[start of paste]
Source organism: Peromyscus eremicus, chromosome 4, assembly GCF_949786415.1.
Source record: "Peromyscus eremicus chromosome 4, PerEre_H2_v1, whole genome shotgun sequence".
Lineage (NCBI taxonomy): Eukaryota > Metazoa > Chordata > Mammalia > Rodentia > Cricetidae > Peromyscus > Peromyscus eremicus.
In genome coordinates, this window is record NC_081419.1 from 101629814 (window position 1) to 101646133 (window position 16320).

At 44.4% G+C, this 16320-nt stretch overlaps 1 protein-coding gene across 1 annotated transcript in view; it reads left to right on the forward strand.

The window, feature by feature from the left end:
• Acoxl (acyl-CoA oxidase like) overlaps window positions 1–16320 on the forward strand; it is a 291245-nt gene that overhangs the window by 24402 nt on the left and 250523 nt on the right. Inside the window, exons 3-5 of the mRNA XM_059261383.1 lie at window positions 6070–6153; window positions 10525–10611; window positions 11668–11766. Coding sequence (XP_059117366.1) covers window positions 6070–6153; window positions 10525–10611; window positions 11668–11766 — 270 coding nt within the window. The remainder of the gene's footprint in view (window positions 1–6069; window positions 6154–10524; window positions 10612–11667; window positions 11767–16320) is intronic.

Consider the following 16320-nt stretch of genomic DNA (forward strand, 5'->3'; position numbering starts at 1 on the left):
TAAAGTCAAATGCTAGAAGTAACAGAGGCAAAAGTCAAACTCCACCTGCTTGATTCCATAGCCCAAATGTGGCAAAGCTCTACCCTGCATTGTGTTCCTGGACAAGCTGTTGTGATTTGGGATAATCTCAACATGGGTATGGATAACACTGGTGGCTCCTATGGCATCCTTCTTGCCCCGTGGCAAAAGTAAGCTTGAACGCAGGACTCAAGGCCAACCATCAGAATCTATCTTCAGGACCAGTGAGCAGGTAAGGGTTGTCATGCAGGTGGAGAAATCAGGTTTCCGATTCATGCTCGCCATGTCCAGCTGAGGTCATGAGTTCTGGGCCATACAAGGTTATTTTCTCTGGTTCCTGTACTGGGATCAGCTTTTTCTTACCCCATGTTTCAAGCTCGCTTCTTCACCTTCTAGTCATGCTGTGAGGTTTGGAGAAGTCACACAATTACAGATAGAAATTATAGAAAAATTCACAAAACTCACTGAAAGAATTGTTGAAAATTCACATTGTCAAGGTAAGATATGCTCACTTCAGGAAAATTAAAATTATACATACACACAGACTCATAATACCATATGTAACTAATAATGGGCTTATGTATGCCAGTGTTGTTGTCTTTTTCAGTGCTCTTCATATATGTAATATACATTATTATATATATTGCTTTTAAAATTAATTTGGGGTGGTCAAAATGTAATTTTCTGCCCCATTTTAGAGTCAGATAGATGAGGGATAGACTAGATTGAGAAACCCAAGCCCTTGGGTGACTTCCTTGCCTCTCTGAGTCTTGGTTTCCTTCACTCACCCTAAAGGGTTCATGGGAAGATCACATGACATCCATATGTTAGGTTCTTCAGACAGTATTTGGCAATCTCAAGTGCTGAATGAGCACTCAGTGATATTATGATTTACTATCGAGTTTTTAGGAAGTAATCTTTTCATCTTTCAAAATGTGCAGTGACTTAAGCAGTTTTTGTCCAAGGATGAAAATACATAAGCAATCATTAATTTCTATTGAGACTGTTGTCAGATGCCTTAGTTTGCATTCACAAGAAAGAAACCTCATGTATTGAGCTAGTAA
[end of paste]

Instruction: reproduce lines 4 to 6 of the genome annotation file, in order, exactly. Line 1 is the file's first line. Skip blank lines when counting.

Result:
In genome coordinates, this window is record NC_081419.1 from 101629814 (window position 1) to 101646133 (window position 16320).

At 44.4% G+C, this 16320-nt stretch overlaps 1 protein-coding gene across 1 annotated transcript in view; it reads left to right on the forward strand.

The window, feature by feature from the left end: